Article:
Foreign tongues 

Crashing the coral, er, Choral Festival

It's been on everyone's lips for weeks, and I've been dying to get involved. A Coral Festival! Sweet! I love snorkeling. Where'd I put my Speedos...?

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But, of course, it's not coral everyone's talking about, it's choral. As in, the International Choral Festival. You know, singing. I've heard of the festival, but I've never even been to one. And although the entire event takes place above water, I'm still game to act as an unofficial hand-holder for this year's first-timers.

First, a little background on this shindig: University of Montana Professor Donald Carey put together the debut Festival in 1987, after touring Europe with the Missoula Mendelssohn Club, and conducting the University's Chamber Chorale in France a few years earlier. He was so knocked out with the old-world hospitality and enthusiasm for his groups, he thought Missoula should return the favor and host an international festival here.

Organizers were amazed by the overwhelming response from countries like Austria, France, Germany, and the burgeoning nation of South Dakota. Crowds filled the venue—a high school gym—to overflowing, so the concert was moved to the more spacious environs of UM, and Carey and his crew knew they had a hit on their hands.

Seven festivals later, Missoula has played host to choral groups from 40 countries, not to mention 12 U.S states.

But it's not just about the music. Organizers found more than 100 host families to house, feed and transport the 215 international singers who came to Missoula this year.

"We keep hearing that we're not really different from each other," says Executive Director Carol Stovall. "We discover that we share a lot of the same hopes and dreams and problems and everyday life." Still, our isolated location can present some difficulties for a first-time visitor from the other side of the world. Like, "Where can I score some fried Baltic herring this time of night?" or "Okay, who stole my rubber mbui-bui?"

But that's the singers' problem. Potential attendees are more concerned with what they're getting themselves into. For one thing, according to Stovall, you're not going to be rubbing elbows with your typical stuffed-shirt symphony crowd. The emotional pull of music created by the human voice cuts across all socio-economic boundaries, and it's a real mixed bag of concertgoers that pack the venues to dig the soaring vocals and the lush, complex harmonies.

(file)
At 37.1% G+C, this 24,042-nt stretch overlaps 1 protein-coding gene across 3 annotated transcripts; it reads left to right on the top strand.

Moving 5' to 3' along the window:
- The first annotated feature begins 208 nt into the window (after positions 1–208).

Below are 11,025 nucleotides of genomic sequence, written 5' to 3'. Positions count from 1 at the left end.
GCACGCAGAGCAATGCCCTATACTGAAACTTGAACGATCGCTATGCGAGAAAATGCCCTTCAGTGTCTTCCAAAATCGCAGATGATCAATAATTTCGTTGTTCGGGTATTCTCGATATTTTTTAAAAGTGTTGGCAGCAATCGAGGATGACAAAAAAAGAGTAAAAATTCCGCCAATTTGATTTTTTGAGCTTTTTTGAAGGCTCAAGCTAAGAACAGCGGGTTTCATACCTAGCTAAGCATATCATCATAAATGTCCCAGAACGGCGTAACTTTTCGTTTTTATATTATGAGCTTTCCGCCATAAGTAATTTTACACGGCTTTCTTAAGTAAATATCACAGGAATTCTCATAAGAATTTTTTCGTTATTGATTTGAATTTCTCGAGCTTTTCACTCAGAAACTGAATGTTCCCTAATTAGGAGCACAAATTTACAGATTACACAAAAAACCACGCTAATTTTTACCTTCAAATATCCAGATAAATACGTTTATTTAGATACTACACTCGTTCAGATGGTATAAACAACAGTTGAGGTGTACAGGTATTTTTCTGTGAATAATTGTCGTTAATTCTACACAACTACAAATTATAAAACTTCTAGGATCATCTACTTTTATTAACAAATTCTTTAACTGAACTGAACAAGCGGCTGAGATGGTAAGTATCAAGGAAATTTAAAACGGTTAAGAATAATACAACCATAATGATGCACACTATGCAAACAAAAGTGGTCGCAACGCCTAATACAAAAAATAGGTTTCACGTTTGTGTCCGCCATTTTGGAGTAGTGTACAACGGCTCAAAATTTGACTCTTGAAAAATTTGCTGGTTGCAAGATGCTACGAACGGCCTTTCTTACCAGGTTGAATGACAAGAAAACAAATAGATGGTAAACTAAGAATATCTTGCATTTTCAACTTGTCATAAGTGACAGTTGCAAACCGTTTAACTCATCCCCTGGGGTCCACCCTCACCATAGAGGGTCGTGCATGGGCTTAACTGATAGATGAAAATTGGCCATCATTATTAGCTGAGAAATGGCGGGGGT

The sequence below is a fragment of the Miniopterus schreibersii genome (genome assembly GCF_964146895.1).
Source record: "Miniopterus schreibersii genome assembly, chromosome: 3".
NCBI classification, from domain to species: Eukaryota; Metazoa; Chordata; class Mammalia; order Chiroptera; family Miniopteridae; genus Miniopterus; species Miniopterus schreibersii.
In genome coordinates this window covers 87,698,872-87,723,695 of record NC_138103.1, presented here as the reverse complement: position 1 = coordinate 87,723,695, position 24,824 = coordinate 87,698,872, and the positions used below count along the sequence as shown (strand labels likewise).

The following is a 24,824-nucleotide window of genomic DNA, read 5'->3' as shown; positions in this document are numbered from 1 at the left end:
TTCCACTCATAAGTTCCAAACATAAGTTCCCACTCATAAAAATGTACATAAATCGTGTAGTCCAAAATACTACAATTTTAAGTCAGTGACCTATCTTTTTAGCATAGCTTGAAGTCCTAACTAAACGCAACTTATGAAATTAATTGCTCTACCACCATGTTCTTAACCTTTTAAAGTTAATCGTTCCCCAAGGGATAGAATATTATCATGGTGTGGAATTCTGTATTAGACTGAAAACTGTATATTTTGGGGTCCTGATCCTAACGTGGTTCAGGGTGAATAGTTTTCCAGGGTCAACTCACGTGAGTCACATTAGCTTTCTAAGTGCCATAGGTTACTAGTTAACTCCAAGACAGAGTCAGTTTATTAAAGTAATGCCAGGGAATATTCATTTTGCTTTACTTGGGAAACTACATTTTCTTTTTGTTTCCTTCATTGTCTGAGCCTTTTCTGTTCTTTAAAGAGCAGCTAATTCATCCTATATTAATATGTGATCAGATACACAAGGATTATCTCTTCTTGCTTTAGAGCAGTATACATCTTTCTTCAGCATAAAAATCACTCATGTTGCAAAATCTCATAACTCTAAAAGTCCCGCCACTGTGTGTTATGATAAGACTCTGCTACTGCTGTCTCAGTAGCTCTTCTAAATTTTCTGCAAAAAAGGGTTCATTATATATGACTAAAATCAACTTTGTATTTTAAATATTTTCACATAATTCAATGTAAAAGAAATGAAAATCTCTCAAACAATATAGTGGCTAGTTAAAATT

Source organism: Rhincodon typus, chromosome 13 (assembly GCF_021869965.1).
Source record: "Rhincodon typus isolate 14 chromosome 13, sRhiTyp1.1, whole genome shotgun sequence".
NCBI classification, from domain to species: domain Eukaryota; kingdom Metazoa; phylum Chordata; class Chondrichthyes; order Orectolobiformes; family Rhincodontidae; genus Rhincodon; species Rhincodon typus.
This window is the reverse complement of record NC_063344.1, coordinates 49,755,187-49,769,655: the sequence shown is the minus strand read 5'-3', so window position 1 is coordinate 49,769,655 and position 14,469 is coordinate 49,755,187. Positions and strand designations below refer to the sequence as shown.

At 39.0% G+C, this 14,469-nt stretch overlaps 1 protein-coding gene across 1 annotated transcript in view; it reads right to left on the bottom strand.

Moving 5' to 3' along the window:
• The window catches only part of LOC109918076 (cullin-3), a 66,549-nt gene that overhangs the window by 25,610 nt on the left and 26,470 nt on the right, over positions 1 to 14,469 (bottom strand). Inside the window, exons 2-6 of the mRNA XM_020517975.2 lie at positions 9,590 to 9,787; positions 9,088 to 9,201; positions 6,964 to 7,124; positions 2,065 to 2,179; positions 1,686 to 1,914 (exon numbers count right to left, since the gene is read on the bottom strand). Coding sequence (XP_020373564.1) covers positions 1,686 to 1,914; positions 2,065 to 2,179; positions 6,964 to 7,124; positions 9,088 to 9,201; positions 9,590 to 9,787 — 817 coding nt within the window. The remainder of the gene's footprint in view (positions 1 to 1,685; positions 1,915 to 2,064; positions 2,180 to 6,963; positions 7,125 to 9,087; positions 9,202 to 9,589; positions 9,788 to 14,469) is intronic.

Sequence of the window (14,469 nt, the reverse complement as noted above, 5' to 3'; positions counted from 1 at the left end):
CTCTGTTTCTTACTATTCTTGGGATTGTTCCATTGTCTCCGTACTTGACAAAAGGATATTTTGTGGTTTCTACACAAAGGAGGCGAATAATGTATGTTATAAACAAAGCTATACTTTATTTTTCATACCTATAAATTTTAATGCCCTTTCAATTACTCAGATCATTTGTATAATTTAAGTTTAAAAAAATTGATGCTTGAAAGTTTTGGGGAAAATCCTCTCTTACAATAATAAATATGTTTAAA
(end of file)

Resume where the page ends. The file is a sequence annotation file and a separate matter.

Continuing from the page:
"It's music we really don't get to hear very often," says Stovall. You'll hear everything from the spooky Gregorian chants of the Tbilisi, Georgia choir, to the vocal stylings of the heavily trophied Concert Choir from the Czech Republic. It's a good thing the latter group cleared their visas, or I would have been forced to make some lame joke about the cancelled Czechs.

The Tianan Chamber Choir from Taiwan has an interesting makeup—most of its 26 members are elementary and junior high school teachers. Their choral focus, though, is to mix it up with the people and music of other cultures, which makes for a highly entertaining concert full of surprises. Just don't get caught chewing gum.

If you manage to get to only one performance, though, make it the finale concert at Washington-Grizzly Stadium Saturday, July 18, at 7 p.m. The "Parade of Nations" features the entire collection of choirs, each singing a sample of their country's music. It's kind of like the Olympic closing ceremonies, but without the fireworks or cornball commentary from Bob Costas.

The festival is a stunningly complex undertaking, requiring lots of international legal wrangling, which is why they need three years to prepare. Organizers and lawyers have to wrestle with government agencies over passport and visa issues, and the constantly shifting sands of world politics makes it a challenge for them to make this ambitious event a reality.

The polished performances, colorful finery and pure musical bliss of the concerts can belie the turmoil left behind by the singers from some of these global hot spots. Estonia, for example, was kicking a leg out from under the barstool of the Soviet Union by declaring their independence, when their Tallinn Chamber Choir traveled to Missoula for the International Choral Festival in 1990. Within a year, the Soviet Union had collapsed. Coincidence? Maybe, maybe not, comrade.

From Mexico to South Korea, these far-flung nations have sent their musical emissaries to Big Sky Country, leaping political boundaries to show thousands of participants and fans that music is the universal language. I'll be there. In my Speedos.

The International Choral Festival continues through Saturday, July 18, at venues across Missoula. All-access buttons cost $15. For a full festival lineup, visit

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